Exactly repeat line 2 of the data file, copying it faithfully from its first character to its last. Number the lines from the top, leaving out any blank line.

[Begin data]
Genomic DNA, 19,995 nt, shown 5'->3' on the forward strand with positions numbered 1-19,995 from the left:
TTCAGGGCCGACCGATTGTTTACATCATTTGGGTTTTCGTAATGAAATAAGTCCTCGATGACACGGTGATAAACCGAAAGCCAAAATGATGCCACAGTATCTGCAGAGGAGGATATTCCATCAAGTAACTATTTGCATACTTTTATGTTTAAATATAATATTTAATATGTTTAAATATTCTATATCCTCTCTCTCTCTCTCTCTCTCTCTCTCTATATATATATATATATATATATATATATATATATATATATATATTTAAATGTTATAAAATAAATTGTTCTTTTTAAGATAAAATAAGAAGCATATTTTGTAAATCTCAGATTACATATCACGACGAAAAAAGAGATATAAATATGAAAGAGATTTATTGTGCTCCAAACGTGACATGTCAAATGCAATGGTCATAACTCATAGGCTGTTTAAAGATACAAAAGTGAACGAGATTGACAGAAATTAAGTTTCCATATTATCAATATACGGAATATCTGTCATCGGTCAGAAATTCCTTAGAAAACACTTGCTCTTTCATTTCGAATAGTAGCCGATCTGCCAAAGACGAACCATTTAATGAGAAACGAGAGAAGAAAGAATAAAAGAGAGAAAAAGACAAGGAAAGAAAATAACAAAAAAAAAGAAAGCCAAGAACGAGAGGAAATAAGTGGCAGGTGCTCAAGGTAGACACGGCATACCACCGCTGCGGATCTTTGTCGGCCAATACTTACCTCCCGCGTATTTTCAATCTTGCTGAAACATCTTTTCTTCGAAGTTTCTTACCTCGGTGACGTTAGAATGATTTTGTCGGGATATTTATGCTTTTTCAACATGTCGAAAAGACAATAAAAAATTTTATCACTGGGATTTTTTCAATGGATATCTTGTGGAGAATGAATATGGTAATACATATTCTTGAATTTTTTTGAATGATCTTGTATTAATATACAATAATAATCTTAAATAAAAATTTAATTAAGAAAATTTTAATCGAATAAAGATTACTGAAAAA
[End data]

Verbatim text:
TTCAGGGCCGACCGATTGTTTACATCATTTGGGTTTTCGTAATGAAATAAGTCCTCGATGACACGGTGATAAACCGAAAGCCAAAATGATGCCACAGTATCTGCAGAGGAGGATATTCCATCAAGTAACTATTTGCATACTTTTATGTTTAAATATAATATTTAATATGTTTAAATATTCTATATCCTCTCTCTCTCTCTCTCTCTCTCTCTCTATATATATATATATATATATATATATATATATATATATATATATTTAAATGTTATAAAATAAATTGTTCTTTTTAAGATAAAATAAGAAGCATATTTTGTAAATCTCAGATTACATATCACGACGAAAAAAGAGATATAAATATGAAAGAGATTTATTGTGCTCCAAACGTGACATGTCAAATGCAATGGTCATAACTCATAGGCTGTTTAAAGATACAAAAGTGAACGAGATTGACAGAAATTAAGTTTCCATATTATCAATATACGGAATATCTGTCATCGGTCAGAAATTCCTTAGAAAACACTTGCTCTTTCATTTCGAATAGTAGCCGATCTGCCAAAGACGAACCATTTAATGAGAAACGAGAGAAGAAAGAATAAAAGAGAGAAAAAGACAAGGAAAGAAAATAACAAAAAAAAAGAAAGCCAAGAACGAGAGGAAATAAGTGGCAGGTGCTCAAGGTAGACACGGCATACCACCGCTGCGGATCTTTGTCGGCCAATACTTACCTCCCGCGTATTTTCAATCTTGCTGAAACATCTTTTCTTCGAAGTTTCTTACCTCGGTGACGTTAGAATGATTTTGTCGGGATATTTATGCTTTTTCAACATGTCGAAAAGACAATAAAAAATTTTATCACTGGGATTTTTTCAATGGATATCTTGTGGAGAATGAATATGGTAATACATATTCTTGAATTTTTTTGAATGATCTTGTATTAATATACAATAATAATCTTAAATAAAAATTTAATTAAGAAAATTTTAATCGAATAAAGATTACTGAAAAA